Smartphones have helped us communicate and keep in touch better than ever before. There is upside to this. I can text my wife and tell her I’ll grab a pizza for supper. She can respond and remind me to get milk. The list goes on. There are also downsides to smartphones and keeping in touch. One downside, in my opinion, is that smartphones make helicopter parenting even worse and they also hinder teens from becoming more independent by learning how to navigate issues on their own. Smartphones make it hard to “cut the cord” so to speak. I like how Sherry Turkle explains this as she talks about parents and children being “tethered” by smartphones:
“…The tethered child does not have the experience of being alone with only him- or herself to count on. For example, there used to be a point for an urban child, an important moment, when there was a first time to navigate the city alone. It was a rite of passage that communicated to children that they were on their own and responsible. If they were frightened, they had to experience those feelings. The cell phone buffers this moment.”
I can identify with this. When I was in my teens, I was not tethered to my parents. They loved me and provided well for me, but when I was out and about I had to figure things out on my own (sometimes by trial and error). I believe it would’ve been detrimental for me to be in constant contact with my parents to ask them about every situation, or if I could’ve googled everything and not had to think it through on my own. I’m thankful that in all those various situations I had to just figure things out on my own. It helped me mature and grow for sure!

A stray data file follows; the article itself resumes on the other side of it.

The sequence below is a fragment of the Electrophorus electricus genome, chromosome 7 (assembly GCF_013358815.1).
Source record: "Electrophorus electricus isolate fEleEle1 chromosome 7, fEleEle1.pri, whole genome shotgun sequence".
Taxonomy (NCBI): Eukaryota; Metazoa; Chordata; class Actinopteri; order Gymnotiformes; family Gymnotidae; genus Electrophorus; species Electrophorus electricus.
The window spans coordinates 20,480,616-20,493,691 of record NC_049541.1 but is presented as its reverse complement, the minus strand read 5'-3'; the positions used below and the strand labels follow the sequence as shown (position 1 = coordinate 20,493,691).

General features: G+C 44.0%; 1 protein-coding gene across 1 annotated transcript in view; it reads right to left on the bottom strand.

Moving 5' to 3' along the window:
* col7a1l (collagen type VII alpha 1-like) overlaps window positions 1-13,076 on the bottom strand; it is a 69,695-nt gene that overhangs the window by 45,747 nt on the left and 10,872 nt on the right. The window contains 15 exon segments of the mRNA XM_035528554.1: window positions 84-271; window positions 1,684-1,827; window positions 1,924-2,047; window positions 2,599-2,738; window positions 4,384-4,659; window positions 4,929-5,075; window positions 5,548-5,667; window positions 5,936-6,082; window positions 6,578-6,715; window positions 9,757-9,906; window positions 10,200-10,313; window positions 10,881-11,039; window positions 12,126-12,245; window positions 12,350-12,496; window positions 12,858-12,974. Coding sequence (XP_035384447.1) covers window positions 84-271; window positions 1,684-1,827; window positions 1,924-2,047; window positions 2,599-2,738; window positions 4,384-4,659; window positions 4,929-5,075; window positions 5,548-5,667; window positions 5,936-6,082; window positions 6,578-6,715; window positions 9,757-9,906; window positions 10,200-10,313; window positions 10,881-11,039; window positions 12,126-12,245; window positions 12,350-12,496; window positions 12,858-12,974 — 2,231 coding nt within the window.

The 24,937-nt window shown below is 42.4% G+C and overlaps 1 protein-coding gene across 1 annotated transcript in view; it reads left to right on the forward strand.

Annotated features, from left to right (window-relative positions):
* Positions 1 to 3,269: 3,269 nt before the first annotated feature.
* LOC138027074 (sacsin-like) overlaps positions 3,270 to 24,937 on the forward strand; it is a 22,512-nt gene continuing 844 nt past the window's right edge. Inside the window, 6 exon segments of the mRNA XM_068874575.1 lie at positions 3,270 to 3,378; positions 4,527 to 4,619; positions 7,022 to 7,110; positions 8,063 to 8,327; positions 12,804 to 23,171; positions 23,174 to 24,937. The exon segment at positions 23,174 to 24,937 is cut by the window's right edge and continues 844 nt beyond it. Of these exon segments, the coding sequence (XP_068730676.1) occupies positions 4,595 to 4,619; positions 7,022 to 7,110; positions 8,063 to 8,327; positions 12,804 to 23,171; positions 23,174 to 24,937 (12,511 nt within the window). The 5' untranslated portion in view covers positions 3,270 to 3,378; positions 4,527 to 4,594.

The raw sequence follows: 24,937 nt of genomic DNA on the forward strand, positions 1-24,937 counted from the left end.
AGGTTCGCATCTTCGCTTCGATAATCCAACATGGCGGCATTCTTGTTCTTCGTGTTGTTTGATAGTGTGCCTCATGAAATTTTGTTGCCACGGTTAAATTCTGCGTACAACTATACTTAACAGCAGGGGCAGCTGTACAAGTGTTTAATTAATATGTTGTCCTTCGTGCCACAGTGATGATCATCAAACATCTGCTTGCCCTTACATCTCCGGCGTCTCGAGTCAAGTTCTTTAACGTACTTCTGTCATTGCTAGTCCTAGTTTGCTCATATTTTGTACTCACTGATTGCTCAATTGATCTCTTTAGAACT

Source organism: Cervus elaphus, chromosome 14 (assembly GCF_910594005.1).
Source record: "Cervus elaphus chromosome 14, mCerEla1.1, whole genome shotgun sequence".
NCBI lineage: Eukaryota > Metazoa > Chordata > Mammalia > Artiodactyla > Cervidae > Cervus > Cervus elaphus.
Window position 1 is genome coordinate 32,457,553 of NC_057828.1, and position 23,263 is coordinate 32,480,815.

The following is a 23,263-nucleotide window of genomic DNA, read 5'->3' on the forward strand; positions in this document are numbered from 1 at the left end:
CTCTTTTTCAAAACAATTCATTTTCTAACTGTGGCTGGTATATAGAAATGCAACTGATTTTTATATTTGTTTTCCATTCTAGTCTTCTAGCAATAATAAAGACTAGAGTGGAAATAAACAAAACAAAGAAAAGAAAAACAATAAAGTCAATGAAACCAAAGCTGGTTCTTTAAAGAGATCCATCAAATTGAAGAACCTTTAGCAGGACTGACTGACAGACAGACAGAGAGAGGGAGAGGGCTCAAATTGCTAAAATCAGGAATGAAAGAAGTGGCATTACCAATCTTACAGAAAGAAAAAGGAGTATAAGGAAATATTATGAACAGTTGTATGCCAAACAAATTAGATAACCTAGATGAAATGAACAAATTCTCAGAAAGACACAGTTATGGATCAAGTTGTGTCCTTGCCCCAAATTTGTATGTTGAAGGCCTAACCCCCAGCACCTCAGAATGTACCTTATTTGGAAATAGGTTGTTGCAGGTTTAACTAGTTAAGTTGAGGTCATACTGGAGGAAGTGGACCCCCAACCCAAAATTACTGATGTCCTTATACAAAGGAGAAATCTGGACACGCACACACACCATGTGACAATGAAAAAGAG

There’s one other detrimental aspect of parents, children, and their smartphones, but I’ll wait to post it until later this week. Until then, here’s the book I quoted above, one that I very much recommend: Alone Together by Sherry Turkle (revised/updated 2017). It’s not a Christian book, but it’s a good resource for Christians to study when thinking about technology, relationships, and even parenting!
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